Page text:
Monday, July 16, 2012

Family Ties That Bind

Country music has long been a staple in my life.  I grew up listening to it, I grew up reading about it, I grew up watching it on TV.  It's been in my family for many generations and as such, I've recently felt a kinship of sorts to the families that have been making country music for generations, even before it was officially known as "country music."

The Carter Family is widely regarded as the First Family of Country Music.  It was their origninal sound created in the backwoods of the Appalachian Mountains of Virginia and first recorded on August 2, 1927 in Bristol, Tennessee that initiated arguably the most influential music career in history.  Songs such as "Keep on the Sunny Side", "Meet Me in the Moonlight Alone", "Will You Miss Me When I'm Gone" and the seminal "Will The Circle Be Unbroken?" are cornerstones of the country music, and subsequently, folk and Americana genres.  The writings and recordings of A.P., Sara and Maybelle Carter have stood the test of time and have earned them their rightful place in both the Rock and Roll and Country Music Halls of Fame.

The second generation of the Carter Family is perhaps better known in the mainstream.   When the "Original" Carter Family of A.P., Sara and Maybelle ceased recording in the 1940's, Maybelle began recording with her daughters June, Helen and Anita.  It was this incarnation of the Carter Family that toured for many years with Johnny Cash.  It was only until watching a recent episode of Austin City Limits that I realized how important this chain of events has become.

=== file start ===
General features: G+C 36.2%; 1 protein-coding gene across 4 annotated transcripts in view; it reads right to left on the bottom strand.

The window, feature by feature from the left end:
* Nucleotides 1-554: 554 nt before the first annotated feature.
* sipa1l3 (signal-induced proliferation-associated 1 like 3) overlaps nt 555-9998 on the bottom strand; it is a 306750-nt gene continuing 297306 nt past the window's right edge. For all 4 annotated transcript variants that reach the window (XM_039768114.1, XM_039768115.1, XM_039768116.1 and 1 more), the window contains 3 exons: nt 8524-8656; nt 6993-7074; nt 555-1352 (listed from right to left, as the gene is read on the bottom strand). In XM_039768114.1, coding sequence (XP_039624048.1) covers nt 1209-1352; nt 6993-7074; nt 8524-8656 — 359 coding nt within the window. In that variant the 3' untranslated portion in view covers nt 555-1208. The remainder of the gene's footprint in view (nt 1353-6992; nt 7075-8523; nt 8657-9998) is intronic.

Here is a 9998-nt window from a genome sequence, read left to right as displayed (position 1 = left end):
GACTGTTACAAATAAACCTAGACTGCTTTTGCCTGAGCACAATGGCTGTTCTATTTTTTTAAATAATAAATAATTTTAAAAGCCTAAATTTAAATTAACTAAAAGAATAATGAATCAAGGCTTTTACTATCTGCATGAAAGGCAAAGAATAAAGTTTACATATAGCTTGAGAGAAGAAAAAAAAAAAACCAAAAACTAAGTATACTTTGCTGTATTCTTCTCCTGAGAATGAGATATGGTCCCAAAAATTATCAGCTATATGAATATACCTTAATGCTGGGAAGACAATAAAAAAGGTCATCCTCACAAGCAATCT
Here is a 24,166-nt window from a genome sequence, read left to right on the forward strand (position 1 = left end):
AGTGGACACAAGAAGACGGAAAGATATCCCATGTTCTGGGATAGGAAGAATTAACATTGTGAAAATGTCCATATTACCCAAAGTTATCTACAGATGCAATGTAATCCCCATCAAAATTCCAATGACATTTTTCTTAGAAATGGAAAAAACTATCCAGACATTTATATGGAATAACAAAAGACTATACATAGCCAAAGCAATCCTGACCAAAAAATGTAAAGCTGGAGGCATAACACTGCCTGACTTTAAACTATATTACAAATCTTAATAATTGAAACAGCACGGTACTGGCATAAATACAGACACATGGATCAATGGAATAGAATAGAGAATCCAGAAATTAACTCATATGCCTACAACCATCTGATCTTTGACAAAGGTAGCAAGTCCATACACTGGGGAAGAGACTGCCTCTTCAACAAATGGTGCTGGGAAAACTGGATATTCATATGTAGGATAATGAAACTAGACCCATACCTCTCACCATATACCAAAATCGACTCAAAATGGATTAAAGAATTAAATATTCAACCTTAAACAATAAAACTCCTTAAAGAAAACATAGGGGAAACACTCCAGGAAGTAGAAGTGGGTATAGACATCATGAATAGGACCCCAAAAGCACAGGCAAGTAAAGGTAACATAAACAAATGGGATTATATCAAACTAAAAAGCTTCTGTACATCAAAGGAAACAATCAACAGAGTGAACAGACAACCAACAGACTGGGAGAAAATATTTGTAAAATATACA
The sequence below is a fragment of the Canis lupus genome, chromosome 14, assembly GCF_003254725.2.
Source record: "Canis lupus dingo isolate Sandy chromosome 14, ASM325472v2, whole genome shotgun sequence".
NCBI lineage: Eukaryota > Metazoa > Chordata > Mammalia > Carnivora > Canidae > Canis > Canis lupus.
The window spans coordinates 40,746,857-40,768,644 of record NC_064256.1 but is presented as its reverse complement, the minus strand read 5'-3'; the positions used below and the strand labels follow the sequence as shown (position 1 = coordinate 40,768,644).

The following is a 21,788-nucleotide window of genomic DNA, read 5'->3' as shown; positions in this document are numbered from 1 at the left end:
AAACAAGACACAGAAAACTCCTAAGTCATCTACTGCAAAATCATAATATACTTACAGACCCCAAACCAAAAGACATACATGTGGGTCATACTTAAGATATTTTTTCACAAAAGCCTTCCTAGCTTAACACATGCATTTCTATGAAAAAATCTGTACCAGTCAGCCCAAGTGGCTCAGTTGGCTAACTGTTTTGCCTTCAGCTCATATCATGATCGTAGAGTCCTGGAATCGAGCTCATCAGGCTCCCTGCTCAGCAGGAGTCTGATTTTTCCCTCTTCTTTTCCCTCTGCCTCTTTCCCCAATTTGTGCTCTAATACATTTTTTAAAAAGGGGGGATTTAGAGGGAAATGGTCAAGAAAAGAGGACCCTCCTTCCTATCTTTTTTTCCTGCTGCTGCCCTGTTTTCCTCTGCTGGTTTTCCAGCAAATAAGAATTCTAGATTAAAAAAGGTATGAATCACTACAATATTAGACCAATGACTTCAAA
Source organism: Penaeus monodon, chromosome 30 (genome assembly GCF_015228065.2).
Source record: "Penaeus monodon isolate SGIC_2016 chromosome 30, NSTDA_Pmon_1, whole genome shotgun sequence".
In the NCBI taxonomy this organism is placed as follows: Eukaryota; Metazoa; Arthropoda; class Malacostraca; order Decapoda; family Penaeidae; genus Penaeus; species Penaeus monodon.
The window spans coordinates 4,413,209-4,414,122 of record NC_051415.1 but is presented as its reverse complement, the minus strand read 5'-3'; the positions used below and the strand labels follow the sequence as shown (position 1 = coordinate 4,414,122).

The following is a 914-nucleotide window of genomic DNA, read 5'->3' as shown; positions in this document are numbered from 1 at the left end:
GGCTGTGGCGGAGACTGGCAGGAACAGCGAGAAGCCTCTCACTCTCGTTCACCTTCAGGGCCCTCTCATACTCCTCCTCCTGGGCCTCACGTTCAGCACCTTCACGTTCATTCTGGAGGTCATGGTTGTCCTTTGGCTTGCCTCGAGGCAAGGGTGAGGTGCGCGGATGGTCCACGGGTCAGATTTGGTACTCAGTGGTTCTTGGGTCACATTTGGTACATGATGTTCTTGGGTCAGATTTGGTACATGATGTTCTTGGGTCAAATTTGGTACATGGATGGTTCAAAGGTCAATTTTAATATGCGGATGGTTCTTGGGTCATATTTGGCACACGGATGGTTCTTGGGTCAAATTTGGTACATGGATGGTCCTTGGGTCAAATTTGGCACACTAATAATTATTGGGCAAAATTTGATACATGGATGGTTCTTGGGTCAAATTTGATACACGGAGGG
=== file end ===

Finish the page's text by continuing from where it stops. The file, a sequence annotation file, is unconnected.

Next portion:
Setting up the performance of her next song, Johnny's daughter from a previous marriage, the incomparable Roseanne Cash was telling a story about touring with her father's show at age 18.  It was during this time that the Carter Family was a staple of the Johnny Cash Show as they toured the world.  Roseanne had mentioned that during this time as she was finding her way as a singer-songwriter, she had the opportunity to learn how to play the guitar from one of the masters, Helen Carter.  It was during this time that seemingly a torch had been passed.  As Roseanne stated, Helen Carter more or less taught her "the entire Carter Family lexicon."  If you think of that statement and realize that there are only a few people left in the world who can say in all honestly that they learned to play guitar from a member of the Carter Family, that becomes an enormous statement.

In recent years, Roseanne Cash has stated that she is now at a place in her life where she is prepared to accept, and indeed accepting, of her musical and family legacy.  She seems to have a new purpose where there is a commitment to ensuring the history of her family and their music is front and centre.  She seems to have a new appreciation for her relationship with her iconic father and the influence he has played in her career.  With her hits at radio behind her (and there were a lot of them), and the long held desire to make the music she believes in making, we are all the better for it.  A new generation will benefit greatly from another legendary extension of the Carter family as she takes us on her journey of musical and family discovery.

Click here to see Roseanne Cash performing "Bury Me Beneath The Weeping Willow"

Friday, July 13, 2012